Enablers

Enablers that could support an effective decision-making framework include:

  • Governance structure that defines the rules of engagement for collaboration,
  • Transparent decision-making process,
  • Mechanisms for resolving conflict between public health and primary care,
  • An optimal process of resource allocation.

Governance structure that defines the rules of engagement for collaboration
At the systemic level, effective decision-making for public health and primary care sectors should have provincial ministry support. Governance structures can be designed with detailed rules of engagement for collaboration and other policy instruments, such as terms of reference, memorandums of understanding, and defining new models of primary health care delivery.

Two decision makers, one from public health and one from primary care, share their views on the need for supportive governance structures.

Transparent decision-making process
A group gathered around the table at a meeting.Decision-making processes related to systemic level changes need to be inclusive and as transparent as possible. Opportunities for opinions and voices to be heard on a topic are important in order to strengthen collaboration between public health and primary care.

As an example, immunization schedules are created by public health whereas both public health and primary care deliver immunizations in some jurisdictions. In terms of the effective collaborations for service delivery, there is value in involving provincial primary care organizations in the provincial level immunization committees.

 

ListenListen to an Ontario Ministry of Health and Long Term Care authority decision maker share a recent observation.

 

Click for transcription >>

Mechanisms for resolving conflict between public health and primary care
The responsibility for improving and maintaining health is one shared by individuals, communities, and all levels of government. Health Canada has a primary role in protecting the health and safety of Canadians at the national level (Health Canada, 2014). However it is but one component of a complex system of health protection, which includes, among others, various levels of government, government agencies, the health care and medical professions, the academic and health sciences research and development communities, consumer groups, and individual Canadians.

To explore more information on Health Canada, visit: www.hc-sc.gc.ca/ahc-asc/index-eng.php

It is important to identify potential conflicts (for example, conflicting regulations and overlapping jurisdictions of governments and related agencies), to eliminate gaps, and to ensure that health protection programs are delivered seamlessly across the country. It is also important to be specific about accountabilities, especially when there is shared responsibility.

Related IconRelated: Role Clarity

 

 

There may be times when there is a conflict between the role that some parties would like to play and the role that others would like them to play, or that they can play given legislative or other restrictions. Such situations make it difficult to clearly define and come to agreement upon respective roles and responsibilities. This conflict can be experienced on an interpersonal basis in relation to role clarity issues at the service delivery level.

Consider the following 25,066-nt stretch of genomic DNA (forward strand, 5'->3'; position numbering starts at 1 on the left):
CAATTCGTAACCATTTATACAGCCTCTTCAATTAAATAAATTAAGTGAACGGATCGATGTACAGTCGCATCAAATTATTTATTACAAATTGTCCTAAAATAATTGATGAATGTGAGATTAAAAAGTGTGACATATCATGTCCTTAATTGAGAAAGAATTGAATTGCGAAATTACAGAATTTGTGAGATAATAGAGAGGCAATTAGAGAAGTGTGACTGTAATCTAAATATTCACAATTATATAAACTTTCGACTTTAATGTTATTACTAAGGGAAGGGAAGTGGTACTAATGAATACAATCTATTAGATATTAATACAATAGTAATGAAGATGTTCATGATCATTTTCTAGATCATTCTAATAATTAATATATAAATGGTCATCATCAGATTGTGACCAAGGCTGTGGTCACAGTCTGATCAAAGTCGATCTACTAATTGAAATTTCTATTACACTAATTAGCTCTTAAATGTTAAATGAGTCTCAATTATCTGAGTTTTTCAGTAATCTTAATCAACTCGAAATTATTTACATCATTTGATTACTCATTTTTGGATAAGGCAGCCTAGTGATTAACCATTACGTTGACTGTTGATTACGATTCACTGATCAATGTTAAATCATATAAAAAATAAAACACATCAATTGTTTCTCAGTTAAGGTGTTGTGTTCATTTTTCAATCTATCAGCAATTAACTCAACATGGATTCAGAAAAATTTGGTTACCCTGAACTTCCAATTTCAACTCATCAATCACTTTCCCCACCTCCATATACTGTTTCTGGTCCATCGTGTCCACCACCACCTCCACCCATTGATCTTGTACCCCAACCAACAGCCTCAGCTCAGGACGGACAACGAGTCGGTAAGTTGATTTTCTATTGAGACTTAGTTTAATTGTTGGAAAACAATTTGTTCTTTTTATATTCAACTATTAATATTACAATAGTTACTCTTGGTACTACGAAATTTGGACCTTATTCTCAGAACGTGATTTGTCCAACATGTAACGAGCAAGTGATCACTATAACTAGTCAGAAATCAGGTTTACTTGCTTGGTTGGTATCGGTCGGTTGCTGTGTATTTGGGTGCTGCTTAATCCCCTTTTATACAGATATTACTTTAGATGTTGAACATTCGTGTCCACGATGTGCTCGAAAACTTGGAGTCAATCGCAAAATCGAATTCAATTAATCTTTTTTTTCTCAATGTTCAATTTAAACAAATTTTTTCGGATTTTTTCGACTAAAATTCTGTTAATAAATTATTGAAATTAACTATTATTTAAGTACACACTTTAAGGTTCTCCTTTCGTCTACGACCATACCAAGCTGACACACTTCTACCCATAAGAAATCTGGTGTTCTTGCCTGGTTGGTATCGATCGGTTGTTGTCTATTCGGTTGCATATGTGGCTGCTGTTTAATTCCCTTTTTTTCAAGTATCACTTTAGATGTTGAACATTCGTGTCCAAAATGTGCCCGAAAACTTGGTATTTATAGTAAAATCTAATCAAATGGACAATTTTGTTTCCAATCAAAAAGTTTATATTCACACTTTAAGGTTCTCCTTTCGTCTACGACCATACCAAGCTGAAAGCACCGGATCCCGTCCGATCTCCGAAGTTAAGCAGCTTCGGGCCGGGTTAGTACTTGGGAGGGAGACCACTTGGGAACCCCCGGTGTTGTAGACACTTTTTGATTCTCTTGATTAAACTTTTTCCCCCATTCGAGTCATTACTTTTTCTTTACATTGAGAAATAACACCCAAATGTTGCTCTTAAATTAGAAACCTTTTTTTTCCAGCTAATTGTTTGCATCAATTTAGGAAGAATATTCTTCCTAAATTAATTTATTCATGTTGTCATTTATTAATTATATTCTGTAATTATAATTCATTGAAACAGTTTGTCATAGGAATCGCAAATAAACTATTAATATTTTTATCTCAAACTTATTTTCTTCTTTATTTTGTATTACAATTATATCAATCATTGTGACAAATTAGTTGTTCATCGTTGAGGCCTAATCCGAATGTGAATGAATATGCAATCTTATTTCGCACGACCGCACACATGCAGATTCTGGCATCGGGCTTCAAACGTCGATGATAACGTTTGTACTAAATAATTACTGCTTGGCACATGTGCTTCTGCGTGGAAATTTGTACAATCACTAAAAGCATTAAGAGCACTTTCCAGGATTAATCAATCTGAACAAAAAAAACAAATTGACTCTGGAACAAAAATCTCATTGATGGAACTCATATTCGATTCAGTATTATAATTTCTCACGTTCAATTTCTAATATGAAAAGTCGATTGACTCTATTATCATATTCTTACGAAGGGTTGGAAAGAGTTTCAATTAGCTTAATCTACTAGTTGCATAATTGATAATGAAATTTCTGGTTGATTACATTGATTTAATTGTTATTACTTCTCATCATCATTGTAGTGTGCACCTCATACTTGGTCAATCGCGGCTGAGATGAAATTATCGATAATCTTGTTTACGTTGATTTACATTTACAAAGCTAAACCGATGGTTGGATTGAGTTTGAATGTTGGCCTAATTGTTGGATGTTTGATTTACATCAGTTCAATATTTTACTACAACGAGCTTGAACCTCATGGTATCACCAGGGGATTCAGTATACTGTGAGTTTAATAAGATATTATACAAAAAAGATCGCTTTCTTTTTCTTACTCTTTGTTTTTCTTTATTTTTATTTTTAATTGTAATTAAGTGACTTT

Consultations can help to improve understanding of different perspectives and identify solutions that are acceptable to a majority of participants. Yet these might be costly. Proactively, effective decision-making frameworks would include mechanisms to resolve conflicts should they arise.

Some considerations to resolve systemic level decision-making conflicts/risk management:

  • Involve all stakeholders and interested parties early in the decision-making process;
  • The nature, extent, and complexity of involvement should be appropriate to the scope and impact of the decision, the potential of the decision to generate controversy, and how quickly action must be taken;
  • Role clarity, including described involvement of participants is imperative;
  • Unless there are legislative precluded restrictions, all participants should be flexible, willing to negotiate, and be prepared to listen to and learn from diverse viewpoints;
  • Positive feedback regarding participants contributions is helpful to maintain respectful working relationships;
  • Permit inclusion of minority views or dissenting opinions, as appropriate.

To explore more information on these considerations, visit: Health Canada Decision-Making Framework for Identifying, Assessing, and Managing Health Risks pdf.

Source: Health Canada Decision-Making Framework for Identifying, Assessing, and Managing Health Risks, 2000.

An optimal process of resource allocation
Having both public health and primary care decide together how to best meet the needs of the population is important. Both sectors can pool and share resources (e.g. space).

Related IconRelated: Health Service Structures the Promote Collaboration

 

Open conversation between two people.

One systemic level public health policy maker shares his views:

“I respect your team’s point of view. I find it easier to follow a decision-making framework where our teams could fairly negotiate an optimal way to support the costs of public health secondments in primary care. This could be done through new funding arrangements for primary care practice networks.”

Effective decision-making frameworks could provide foundations for understanding that would promote intersectoral collaboration on optimal resource allocation decisions and collaboration between public health and primary care sectors.